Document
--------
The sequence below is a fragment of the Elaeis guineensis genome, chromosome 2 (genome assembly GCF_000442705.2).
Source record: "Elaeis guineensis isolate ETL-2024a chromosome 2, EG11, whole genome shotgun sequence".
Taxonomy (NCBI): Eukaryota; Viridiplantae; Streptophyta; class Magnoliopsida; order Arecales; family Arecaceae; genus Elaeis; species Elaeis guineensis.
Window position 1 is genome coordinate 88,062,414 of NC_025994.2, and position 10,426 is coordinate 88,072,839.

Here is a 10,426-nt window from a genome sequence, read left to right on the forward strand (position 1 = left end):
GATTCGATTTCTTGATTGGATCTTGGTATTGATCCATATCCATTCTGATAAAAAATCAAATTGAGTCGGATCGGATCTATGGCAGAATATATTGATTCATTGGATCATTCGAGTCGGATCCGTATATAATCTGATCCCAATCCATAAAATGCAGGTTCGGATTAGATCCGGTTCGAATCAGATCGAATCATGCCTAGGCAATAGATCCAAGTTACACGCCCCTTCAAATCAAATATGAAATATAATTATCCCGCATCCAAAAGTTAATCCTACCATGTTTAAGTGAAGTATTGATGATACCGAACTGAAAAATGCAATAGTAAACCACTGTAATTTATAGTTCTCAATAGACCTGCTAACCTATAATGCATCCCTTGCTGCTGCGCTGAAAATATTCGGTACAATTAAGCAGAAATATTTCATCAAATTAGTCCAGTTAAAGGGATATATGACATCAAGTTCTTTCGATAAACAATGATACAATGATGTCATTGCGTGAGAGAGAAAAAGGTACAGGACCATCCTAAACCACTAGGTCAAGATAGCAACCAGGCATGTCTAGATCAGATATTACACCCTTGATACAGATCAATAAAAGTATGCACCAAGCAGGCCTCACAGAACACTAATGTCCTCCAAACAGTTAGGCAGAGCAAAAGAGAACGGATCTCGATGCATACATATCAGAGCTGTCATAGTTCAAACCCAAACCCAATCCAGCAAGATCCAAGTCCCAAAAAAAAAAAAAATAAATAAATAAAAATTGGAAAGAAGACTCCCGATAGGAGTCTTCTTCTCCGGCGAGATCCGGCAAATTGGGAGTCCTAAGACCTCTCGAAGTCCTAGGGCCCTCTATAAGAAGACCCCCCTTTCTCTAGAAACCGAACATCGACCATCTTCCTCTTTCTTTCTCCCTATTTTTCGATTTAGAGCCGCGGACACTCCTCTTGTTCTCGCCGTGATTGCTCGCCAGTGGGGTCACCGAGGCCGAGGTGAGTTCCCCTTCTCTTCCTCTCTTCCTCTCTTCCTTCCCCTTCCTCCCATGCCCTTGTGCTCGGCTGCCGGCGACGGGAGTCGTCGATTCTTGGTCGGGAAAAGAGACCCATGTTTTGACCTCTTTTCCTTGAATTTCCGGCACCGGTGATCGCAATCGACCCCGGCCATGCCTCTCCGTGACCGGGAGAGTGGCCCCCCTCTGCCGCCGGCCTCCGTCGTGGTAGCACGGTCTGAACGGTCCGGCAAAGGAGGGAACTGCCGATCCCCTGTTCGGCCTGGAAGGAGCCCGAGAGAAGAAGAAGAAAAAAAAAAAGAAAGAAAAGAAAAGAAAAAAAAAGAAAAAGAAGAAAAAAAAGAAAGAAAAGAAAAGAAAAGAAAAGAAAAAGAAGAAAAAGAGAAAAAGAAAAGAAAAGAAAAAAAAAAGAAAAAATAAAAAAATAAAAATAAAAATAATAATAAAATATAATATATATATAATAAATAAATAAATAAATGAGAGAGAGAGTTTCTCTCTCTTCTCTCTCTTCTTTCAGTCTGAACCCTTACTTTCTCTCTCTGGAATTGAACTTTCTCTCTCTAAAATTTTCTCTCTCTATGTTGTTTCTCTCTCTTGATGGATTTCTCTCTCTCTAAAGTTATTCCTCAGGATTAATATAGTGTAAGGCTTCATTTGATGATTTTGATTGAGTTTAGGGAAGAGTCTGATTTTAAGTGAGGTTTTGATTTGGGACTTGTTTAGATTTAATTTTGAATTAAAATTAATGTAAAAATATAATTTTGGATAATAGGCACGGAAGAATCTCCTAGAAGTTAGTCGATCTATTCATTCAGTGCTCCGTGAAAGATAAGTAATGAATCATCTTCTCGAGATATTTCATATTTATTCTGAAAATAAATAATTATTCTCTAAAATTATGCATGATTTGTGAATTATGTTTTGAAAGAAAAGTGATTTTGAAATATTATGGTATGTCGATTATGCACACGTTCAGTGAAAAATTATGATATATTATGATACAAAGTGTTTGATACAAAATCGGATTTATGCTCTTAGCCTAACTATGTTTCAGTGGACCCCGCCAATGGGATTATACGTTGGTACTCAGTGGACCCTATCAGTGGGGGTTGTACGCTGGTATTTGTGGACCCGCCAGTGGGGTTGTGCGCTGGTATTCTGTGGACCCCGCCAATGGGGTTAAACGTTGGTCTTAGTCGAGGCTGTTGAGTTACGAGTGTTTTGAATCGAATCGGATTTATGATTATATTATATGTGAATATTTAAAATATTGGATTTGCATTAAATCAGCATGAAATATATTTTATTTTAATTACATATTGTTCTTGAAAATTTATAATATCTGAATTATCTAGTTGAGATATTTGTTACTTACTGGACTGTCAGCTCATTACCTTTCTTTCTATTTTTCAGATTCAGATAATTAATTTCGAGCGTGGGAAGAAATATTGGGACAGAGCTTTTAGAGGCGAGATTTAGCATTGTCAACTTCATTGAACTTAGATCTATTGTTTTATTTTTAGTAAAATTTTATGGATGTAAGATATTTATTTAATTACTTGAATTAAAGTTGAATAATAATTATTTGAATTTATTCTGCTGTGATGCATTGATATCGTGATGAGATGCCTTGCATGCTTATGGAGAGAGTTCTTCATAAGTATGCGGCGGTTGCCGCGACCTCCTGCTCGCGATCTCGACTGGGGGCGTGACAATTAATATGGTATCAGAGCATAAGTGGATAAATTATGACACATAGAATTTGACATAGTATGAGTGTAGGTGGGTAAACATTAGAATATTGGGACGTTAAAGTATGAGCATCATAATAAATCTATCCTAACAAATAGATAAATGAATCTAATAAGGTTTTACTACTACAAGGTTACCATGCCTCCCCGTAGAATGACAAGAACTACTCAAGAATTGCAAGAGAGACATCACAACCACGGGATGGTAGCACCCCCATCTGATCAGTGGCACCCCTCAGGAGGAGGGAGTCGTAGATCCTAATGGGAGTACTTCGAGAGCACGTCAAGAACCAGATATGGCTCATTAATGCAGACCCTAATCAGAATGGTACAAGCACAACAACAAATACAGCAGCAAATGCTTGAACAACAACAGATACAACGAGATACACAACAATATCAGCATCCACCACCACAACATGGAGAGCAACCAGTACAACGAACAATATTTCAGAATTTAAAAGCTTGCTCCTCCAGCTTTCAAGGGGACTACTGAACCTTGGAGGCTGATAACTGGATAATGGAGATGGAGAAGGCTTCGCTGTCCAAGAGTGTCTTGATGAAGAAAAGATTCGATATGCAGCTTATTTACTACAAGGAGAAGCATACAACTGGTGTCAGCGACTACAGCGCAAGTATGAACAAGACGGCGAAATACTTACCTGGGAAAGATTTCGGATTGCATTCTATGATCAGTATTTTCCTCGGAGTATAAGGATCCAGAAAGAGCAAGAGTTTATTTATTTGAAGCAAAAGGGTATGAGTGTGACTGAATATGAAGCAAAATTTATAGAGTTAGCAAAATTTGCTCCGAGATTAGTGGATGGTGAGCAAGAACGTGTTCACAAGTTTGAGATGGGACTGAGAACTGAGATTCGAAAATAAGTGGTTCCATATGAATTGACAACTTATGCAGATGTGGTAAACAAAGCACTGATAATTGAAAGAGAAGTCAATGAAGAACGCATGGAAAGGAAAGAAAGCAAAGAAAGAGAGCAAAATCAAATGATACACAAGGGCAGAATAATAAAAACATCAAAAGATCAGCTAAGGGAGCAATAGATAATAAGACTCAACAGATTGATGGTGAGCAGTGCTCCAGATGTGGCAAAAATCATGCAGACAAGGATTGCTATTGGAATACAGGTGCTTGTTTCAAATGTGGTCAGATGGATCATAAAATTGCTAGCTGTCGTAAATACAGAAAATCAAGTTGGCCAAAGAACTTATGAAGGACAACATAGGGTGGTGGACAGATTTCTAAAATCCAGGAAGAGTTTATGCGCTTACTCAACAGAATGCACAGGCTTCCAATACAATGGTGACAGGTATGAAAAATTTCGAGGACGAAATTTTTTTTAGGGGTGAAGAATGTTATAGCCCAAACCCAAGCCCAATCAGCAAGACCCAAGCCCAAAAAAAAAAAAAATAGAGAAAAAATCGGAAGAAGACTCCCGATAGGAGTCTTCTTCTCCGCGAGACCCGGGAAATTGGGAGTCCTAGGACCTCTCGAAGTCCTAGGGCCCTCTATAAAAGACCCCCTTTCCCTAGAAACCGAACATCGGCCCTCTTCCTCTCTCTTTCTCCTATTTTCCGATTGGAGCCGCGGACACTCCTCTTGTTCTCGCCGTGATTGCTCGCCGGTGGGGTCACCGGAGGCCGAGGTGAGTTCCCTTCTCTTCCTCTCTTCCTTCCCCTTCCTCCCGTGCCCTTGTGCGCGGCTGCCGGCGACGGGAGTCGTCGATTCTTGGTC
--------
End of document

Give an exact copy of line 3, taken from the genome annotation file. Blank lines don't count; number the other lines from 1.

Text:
Taxonomy (NCBI): Eukaryota; Viridiplantae; Streptophyta; class Magnoliopsida; order Arecales; family Arecaceae; genus Elaeis; species Elaeis guineensis.